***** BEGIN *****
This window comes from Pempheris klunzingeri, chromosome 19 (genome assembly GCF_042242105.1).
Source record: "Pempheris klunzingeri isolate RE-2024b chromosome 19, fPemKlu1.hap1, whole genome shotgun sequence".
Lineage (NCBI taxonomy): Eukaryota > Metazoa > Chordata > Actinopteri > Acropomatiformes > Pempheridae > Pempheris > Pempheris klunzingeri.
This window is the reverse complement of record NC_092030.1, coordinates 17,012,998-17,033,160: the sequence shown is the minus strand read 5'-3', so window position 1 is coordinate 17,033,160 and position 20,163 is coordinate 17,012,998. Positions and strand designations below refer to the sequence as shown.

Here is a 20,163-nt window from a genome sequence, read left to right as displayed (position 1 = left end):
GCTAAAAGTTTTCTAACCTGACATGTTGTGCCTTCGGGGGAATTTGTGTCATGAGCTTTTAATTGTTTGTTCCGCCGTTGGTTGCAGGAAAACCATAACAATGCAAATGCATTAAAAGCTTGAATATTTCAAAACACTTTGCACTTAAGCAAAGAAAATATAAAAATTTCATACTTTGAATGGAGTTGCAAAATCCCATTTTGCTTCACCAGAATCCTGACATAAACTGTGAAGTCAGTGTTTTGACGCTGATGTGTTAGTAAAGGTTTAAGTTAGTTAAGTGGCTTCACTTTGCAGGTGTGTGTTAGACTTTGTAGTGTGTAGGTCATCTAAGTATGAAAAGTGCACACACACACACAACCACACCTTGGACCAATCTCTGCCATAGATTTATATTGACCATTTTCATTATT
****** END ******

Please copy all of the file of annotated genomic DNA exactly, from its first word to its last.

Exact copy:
This window comes from Pempheris klunzingeri, chromosome 19 (genome assembly GCF_042242105.1).
Source record: "Pempheris klunzingeri isolate RE-2024b chromosome 19, fPemKlu1.hap1, whole genome shotgun sequence".
Lineage (NCBI taxonomy): Eukaryota > Metazoa > Chordata > Actinopteri > Acropomatiformes > Pempheridae > Pempheris > Pempheris klunzingeri.
This window is the reverse complement of record NC_092030.1, coordinates 17,012,998-17,033,160: the sequence shown is the minus strand read 5'-3', so window position 1 is coordinate 17,033,160 and position 20,163 is coordinate 17,012,998. Positions and strand designations below refer to the sequence as shown.

Here is a 20,163-nt window from a genome sequence, read left to right as displayed (position 1 = left end):
GCTAAAAGTTTTCTAACCTGACATGTTGTGCCTTCGGGGGAATTTGTGTCATGAGCTTTTAATTGTTTGTTCCGCCGTTGGTTGCAGGAAAACCATAACAATGCAAATGCATTAAAAGCTTGAATATTTCAAAACACTTTGCACTTAAGCAAAGAAAATATAAAAATTTCATACTTTGAATGGAGTTGCAAAATCCCATTTTGCTTCACCAGAATCCTGACATAAACTGTGAAGTCAGTGTTTTGACGCTGATGTGTTAGTAAAGGTTTAAGTTAGTTAAGTGGCTTCACTTTGCAGGTGTGTGTTAGACTTTGTAGTGTGTAGGTCATCTAAGTATGAAAAGTGCACACACACACACAACCACACCTTGGACCAATCTCTGCCATAGATTTATATTGACCATTTTCATTATT